corrected wheels rims for Pocher Classics kits
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shipping damage?
precautions and solutions for sending or receiving
Pocher Ferrari kits (especially overseas)
  Imagine yourself trying to run a profitable and efficient shipping business, and everyone should be able to understand that UPS, FedEx, etc. can only realistically consider themselves responsible for delivering the outer packaging intact. They have no way of knowing what care was or wasn't taken to protect the contents from movement and shocks from normal handling, so the packer must acknowledge some personal responsibilty. Much extra caution must be taken when packing larger/heavier items like the Ferrari kits, as the mass of the metal body can very easily inflict damage to itself or other parts when not adequately padded and immobilized.
  A note about shipping "cost": be aware that if you agree to pay the shipping "cost" for a kit/model, some sellers will abuse this agreement, take the lazy way out, and bring your package to a commercial packing/shipping center which may charge an outrageous amount for packaging and shipping. Be sure to specify the amount you are willing to pay for reasonable shipping expenses. A retail shipping outlet is allowed to charge far more than the actual UPS shipping rate in addition to premium prices for the box, padding, and the time spent packing. Some will do a good job for the cost, but in my experience others will use the seller's laziness and assurance that the recipient is paying the bill to charge an excessive amount.
Kits:

F40 front or rear glass may arrive broken because the plastic parts box has been opened, and some trees were removed and replaced in a different position that didn't protect them from other protruding parts when the box was dropped or stacked. There are two easy solutions if you are shipping a kit (insist on one being followed if you are receiving a kit, especially from overseas):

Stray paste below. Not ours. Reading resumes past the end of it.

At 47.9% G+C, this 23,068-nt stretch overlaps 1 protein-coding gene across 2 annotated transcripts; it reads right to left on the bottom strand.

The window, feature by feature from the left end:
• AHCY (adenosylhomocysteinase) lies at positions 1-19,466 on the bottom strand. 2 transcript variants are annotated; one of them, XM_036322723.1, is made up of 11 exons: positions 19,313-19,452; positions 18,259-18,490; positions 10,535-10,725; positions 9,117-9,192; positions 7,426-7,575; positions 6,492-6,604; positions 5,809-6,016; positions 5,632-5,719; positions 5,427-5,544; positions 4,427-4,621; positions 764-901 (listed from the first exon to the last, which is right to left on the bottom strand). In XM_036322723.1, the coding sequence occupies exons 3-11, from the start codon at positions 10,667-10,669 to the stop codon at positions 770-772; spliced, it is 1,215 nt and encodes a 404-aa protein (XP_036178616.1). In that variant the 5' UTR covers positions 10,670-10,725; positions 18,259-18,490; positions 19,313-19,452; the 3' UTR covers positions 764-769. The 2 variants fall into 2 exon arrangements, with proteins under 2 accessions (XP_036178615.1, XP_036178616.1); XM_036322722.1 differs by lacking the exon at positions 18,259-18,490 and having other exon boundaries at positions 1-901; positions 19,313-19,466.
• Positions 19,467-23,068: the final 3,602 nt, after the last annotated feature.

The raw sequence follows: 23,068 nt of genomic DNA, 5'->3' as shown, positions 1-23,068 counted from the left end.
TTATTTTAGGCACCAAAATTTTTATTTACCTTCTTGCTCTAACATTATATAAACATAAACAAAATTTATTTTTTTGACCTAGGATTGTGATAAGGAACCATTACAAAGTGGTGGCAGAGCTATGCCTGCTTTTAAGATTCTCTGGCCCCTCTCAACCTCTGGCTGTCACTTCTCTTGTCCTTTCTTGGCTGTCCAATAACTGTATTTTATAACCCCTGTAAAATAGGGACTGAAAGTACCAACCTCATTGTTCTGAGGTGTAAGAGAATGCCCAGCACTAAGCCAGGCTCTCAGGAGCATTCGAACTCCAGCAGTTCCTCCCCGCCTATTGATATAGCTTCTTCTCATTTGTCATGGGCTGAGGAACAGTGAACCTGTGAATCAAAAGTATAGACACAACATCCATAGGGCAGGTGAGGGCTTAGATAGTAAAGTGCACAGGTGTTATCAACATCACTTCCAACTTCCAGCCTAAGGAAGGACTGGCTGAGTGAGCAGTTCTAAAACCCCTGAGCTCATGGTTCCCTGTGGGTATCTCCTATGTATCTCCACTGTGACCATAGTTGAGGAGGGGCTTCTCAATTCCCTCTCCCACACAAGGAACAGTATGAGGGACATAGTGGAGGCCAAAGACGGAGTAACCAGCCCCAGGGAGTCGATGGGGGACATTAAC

1. Be sure there are no protruding parts underneath the front/rear glass - press a flat hand on the parts stacked beneath them to check for pressure points, and be sure the box appears flat when closed, not raised in the center from parts stacked too high. Then pack the foam block containing the metal body parts above the plastic parts box. This is safer, believe it or not, because the flat bottom of the foam block will evenly distribute and lessen any crushing or shock forces onto the parts below, instead of them being directly vulnerable to a sharp or crushing force from above.
2. Even better: take the sprue with the windshield and rear glass, cut the sprue midway between them without removing from the bag, fold to fit and place inside the foam block in the void beneath the main body shell. Retape the foam block and pack in the kit box as noted above.
Metal body parts: the front and rear body panels overlap as they are packed in the foam block that holds the body parts. If this foam block is not still factory-sealed with the original white tape, these two parts must be protected from banging together and chipping the paint on the rear deck if they have shifted or the foam has compressed.